In this post, Specialist In-Training (SIT) Julia-Rose K., who has been working closely with the Communications Team for the past two weeks, writes about her journey of self love through her ten years as a camper and how the In-Training program brought that journey full circle. A big thank you to Julia-Rose for her hard work and dedication.
Tawonga Brain by Julia-Rose K.
With the end of Session II approaching, the fact that I will not be returning to my home away from home next summer is beginning to set in.
By the time I had turned six, I had already experienced many struggles that built a strong maturity from early on. A lot of my childhood memories remind me of grieving the loss of my father and stressing while my mother underwent years of chemotherapy and breast cancer treatment. Given what I went through at such an early age, it is incredible that Tawonga offered a space where my only obligation was to be a kid. Tawonga taught me how to be vulnerable, allowing me to be my rawest self.
This summer, my tenth at Tawonga, I returned as a SIT with some of my lifelong friends made during my first year as a Session II camper in 2007.
One of my most vivid memories was my first year as a camper at the Women’s Campfire, a gathering of every Tawonga female-identified staff and camper ranging in shapes, sizes, beliefs, and identities. At eight-years-old, I sat at the campfire, shy and fresh-faced amongst many of these soon-to-be friends.
At the campfire, each staff participant shares advice in the form of whatever speaks to them, be it a poem, story, or song. Additionally, every year, the women at the campfire recite the poem Phenomenal Woman by Maya Angelou to open the campfire. Over the years I have come to memorize this poem and it has become something my friends and I comfort each other with when we are feeling down to reaffirm the beauty in one another.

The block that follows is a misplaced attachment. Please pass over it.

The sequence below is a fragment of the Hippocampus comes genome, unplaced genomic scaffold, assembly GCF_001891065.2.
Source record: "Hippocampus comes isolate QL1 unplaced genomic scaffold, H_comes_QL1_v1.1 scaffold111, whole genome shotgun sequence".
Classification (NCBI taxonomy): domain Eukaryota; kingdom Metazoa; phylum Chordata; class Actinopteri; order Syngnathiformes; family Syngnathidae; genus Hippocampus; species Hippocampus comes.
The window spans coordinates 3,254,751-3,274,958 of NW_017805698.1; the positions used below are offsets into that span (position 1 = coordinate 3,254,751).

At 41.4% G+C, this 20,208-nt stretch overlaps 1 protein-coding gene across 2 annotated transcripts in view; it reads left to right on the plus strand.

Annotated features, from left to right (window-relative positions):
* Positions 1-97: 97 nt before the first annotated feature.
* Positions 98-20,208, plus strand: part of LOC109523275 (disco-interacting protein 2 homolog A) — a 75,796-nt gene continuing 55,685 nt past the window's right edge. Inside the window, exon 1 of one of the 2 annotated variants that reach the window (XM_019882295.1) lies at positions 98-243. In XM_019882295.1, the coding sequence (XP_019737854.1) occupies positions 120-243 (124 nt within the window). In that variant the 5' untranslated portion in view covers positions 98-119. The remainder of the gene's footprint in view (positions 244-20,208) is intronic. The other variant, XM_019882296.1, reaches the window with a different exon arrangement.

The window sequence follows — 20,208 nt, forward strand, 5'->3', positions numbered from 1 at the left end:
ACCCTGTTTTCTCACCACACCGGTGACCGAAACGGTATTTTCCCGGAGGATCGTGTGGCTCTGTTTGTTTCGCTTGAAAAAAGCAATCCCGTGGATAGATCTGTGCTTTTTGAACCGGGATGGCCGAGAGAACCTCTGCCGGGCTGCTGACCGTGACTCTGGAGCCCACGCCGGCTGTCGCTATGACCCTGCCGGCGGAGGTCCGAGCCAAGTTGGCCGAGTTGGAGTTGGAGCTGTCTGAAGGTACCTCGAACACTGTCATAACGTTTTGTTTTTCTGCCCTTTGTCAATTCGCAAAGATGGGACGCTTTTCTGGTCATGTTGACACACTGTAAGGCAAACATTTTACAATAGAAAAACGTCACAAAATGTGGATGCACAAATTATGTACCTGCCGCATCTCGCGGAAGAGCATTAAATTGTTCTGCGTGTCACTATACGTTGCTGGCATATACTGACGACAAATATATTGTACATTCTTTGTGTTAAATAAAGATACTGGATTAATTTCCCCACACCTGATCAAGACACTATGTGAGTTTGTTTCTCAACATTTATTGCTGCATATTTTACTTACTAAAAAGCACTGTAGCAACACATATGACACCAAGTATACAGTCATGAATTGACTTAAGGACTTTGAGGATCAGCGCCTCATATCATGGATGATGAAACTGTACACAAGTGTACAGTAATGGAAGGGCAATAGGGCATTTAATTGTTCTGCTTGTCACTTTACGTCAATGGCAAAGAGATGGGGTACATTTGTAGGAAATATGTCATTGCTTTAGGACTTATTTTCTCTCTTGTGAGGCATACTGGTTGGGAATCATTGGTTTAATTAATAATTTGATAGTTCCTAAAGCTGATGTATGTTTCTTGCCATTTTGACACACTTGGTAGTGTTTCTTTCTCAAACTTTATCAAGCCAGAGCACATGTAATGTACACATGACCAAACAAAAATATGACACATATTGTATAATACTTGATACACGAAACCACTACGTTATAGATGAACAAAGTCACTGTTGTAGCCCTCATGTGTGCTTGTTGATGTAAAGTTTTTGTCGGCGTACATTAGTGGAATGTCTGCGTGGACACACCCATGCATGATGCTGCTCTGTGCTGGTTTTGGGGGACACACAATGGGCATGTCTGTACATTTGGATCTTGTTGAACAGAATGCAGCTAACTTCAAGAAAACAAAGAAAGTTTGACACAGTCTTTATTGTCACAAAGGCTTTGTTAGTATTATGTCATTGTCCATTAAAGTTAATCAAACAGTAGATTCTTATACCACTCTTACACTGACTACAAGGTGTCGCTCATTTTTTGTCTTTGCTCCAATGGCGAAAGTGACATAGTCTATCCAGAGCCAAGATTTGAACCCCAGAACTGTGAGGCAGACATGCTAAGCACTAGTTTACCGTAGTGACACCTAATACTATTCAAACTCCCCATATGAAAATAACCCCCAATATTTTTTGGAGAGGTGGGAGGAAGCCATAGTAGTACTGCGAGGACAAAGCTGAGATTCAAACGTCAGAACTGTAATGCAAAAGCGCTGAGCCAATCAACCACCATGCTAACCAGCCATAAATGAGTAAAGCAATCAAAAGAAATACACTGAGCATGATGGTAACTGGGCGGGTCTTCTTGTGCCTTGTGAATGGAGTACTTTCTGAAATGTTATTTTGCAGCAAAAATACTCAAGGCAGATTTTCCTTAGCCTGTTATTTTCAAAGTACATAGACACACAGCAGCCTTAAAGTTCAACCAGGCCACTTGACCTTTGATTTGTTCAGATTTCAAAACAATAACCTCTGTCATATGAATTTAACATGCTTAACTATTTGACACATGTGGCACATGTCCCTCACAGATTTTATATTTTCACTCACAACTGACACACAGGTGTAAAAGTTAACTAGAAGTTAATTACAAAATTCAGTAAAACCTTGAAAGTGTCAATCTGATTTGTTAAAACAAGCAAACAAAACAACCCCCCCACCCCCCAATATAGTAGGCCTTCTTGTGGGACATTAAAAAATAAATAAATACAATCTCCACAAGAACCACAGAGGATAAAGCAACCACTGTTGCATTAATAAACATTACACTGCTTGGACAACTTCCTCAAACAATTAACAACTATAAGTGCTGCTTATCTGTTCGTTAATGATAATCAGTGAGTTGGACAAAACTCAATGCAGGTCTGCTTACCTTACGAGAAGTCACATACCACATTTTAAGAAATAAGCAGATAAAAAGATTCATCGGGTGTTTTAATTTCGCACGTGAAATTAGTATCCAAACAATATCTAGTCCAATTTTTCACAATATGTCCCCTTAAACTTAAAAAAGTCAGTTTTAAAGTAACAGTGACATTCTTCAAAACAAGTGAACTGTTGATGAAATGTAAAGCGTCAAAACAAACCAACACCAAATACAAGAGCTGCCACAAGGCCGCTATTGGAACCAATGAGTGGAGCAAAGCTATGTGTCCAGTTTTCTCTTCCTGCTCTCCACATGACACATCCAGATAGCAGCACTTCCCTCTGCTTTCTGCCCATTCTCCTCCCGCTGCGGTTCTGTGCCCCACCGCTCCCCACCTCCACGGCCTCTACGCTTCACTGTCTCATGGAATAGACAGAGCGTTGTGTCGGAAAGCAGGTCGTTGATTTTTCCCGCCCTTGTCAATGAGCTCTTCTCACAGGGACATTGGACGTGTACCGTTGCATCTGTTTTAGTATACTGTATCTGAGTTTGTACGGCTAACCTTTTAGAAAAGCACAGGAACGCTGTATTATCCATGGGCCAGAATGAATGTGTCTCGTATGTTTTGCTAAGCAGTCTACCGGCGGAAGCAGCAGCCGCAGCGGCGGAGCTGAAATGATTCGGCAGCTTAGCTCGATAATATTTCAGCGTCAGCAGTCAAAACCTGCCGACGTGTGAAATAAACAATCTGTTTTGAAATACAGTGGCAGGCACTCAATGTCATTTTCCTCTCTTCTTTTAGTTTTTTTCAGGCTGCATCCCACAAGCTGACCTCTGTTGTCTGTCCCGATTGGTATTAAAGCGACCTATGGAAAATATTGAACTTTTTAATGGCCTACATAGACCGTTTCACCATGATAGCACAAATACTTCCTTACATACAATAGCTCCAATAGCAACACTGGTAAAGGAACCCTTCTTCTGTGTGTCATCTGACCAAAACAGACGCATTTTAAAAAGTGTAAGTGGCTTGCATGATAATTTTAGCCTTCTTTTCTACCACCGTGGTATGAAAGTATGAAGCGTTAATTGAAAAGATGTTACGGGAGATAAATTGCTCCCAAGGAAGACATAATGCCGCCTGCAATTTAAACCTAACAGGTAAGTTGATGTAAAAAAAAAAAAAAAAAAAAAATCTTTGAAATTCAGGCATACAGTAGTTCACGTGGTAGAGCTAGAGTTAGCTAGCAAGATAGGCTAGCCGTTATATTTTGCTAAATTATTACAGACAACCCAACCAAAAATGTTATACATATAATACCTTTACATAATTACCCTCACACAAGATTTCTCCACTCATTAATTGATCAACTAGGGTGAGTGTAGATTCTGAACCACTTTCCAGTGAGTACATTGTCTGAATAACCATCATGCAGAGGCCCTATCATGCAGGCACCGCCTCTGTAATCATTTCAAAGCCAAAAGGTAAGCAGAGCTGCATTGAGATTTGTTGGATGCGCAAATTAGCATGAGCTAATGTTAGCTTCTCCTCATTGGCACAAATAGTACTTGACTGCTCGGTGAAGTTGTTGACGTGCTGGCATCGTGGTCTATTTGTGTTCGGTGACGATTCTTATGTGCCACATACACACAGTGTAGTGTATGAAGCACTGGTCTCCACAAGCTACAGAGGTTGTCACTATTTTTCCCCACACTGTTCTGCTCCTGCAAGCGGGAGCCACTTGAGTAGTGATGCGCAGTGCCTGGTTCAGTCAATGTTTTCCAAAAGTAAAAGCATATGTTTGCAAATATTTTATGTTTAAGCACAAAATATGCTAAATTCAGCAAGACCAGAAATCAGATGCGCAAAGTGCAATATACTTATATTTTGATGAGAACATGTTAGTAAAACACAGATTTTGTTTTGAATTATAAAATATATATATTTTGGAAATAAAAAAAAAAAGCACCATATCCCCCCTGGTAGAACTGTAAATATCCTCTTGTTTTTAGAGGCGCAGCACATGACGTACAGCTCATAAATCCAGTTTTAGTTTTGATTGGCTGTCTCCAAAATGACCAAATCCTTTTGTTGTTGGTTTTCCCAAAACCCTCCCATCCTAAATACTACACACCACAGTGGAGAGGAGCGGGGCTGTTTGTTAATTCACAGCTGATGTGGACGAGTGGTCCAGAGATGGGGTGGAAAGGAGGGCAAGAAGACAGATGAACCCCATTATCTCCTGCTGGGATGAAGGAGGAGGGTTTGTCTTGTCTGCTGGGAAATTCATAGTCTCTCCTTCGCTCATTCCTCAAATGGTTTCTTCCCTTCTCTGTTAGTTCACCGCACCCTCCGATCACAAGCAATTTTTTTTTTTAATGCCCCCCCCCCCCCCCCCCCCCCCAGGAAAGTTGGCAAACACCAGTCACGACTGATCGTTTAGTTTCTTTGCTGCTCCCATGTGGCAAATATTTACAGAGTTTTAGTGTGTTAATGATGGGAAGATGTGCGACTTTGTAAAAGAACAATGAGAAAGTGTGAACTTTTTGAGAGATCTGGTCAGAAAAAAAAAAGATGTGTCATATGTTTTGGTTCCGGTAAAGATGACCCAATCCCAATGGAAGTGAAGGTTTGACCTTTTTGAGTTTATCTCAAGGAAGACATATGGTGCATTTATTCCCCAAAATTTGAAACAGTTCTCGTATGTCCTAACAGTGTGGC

Each campfire closes with every Tawonga woman on staff sharing one thing she can teach and one thing she is still learning. Much of this invaluable advice I continue to hold close to this day and I have come to understand what it means to be a phenomenal woman — anything you want it to be. The community of Tawonga women introduced to me that night taught me life-long lessons of self-love. Subconsciously, I learned how I want to respect myself and others.
As a pre-teen, like many young girls, I dealt with the consequences of a wavering self-confidence. Seeing women share their stories and advice empowered me to share my deepest self through my writing. Tawonga encouraged the exploration of my writing skills. I began writing poetry and it was not until my last year as a camper, entering the 10th grade, when I was motivated to share my poetry. I was empowered to share a spoken word piece during the closing campfire last summer titled Tawonga Brain, edited here from its original form for length.
love me for my personality
love how you got that lovely mentality
lovely like sunshine , sunny
have me laughing at things that aren’t even that funny
smiling, sunshining, sweet like honey
sun butter and summer lovers
lilypads, lakeside, paddle boating
friendship bracelets and summer
feeling centered, feeling great
oh sweet mother, I cant wait
i’m coming home to my safe place
where I’m not alone
lonely is boring
whats more is, you can’t be lonely
snuggled up to twelve sleeping
beauties, even if they’re snoring
so hold me close,
and keep me sane
I’ll be good on my
This year at Tawonga, my experience brought these lessons of self-love full circle when it became my turn to begin teaching younger Tawongans. In my time as a SIT, I am learning exactly how to enforce the Tawonga mission of positive self-identity and self-esteem. My subconscious self-love as a camper has become a responsibility to pass on to Tawongans younger than me. Even though as a human I will always be learning, being a SIT has made me realize that I now have so much to teach.
Phenomenal woman, that’s me.
Below enjoy photos of the day. Look out for more photos this evening.